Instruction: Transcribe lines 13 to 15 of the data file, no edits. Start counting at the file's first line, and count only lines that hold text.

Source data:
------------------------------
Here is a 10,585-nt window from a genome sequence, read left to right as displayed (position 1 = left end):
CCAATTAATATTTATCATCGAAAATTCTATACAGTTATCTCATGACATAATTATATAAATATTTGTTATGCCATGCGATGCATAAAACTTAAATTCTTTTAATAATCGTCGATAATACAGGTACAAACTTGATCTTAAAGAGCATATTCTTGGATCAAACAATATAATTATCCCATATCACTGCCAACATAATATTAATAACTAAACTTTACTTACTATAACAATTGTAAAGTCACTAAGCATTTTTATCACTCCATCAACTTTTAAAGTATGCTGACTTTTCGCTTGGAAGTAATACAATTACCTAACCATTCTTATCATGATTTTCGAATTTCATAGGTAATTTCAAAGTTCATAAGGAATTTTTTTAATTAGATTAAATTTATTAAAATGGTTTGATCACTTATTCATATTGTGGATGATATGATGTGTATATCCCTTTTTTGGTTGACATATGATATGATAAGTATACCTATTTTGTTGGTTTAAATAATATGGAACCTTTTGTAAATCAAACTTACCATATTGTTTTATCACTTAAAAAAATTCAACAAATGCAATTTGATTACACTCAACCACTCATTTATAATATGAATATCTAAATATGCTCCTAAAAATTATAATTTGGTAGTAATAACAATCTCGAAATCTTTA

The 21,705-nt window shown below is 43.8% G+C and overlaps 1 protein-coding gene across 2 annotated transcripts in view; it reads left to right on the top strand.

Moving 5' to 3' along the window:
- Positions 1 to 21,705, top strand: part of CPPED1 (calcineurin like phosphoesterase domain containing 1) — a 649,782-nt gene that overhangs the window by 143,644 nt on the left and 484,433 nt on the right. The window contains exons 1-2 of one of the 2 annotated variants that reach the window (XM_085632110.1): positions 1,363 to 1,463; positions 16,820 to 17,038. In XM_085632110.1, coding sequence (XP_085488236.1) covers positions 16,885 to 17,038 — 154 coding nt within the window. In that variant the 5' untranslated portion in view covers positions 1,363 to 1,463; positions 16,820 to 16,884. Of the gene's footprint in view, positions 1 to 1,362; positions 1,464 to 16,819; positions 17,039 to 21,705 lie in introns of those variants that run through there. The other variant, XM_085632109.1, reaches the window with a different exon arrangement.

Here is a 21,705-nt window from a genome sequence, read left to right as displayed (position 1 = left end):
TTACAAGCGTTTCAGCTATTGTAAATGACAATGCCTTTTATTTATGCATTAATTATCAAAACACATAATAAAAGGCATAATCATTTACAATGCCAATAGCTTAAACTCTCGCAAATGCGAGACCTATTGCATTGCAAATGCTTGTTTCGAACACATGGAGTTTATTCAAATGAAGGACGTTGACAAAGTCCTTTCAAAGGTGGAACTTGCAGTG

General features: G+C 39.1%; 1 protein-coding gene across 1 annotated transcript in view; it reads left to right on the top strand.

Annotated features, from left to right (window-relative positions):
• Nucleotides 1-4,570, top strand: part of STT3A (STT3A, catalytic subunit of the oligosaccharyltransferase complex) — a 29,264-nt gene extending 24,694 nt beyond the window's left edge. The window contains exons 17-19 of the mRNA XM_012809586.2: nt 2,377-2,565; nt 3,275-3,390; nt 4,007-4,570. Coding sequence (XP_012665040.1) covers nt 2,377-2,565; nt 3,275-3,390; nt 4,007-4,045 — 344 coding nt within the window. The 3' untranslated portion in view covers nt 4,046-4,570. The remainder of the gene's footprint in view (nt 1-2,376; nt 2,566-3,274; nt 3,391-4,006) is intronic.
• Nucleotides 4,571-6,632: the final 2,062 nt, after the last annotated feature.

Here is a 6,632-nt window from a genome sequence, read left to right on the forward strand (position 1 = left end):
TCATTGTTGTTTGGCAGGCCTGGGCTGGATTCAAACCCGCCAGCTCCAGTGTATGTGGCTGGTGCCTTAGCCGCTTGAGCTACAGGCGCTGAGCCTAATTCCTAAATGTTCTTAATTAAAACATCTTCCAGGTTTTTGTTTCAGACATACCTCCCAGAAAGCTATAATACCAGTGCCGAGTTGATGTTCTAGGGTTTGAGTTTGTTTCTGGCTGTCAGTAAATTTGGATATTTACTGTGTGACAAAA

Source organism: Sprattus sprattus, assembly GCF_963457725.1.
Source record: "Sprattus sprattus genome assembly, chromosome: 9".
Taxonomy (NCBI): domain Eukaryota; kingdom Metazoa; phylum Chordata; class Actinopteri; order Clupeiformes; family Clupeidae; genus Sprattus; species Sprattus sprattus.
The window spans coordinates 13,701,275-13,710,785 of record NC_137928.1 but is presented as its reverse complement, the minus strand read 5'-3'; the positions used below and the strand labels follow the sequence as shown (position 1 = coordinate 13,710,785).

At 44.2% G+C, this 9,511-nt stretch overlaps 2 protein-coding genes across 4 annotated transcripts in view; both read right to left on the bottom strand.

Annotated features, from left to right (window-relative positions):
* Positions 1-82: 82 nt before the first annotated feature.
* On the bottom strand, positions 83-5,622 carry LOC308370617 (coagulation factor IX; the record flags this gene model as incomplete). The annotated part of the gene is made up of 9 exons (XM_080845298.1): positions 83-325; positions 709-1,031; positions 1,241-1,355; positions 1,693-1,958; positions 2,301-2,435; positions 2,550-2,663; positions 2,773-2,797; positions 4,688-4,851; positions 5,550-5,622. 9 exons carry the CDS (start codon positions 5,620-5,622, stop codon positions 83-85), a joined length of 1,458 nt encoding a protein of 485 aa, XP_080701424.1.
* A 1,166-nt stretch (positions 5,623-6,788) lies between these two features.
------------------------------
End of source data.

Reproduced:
TCATTGTTGTTTGGCAGGCCTGGGCTGGATTCAAACCCGCCAGCTCCAGTGTATGTGGCTGGTGCCTTAGCCGCTTGAGCTACAGGCGCTGAGCCTAATTCCTAAATGTTCTTAATTAAAACATCTTCCAGGTTTTTGTTTCAGACATACCTCCCAGAAAGCTATAATACCAGTGCCGAGTTGATGTTCTAGGGTTTGAGTTTGTTTCTGGCTGTCAGTAAATTTGGATATTTACTGTGTGACAAAA

Source organism: Sprattus sprattus, assembly GCF_963457725.1.
Source record: "Sprattus sprattus genome assembly, chromosome: 9".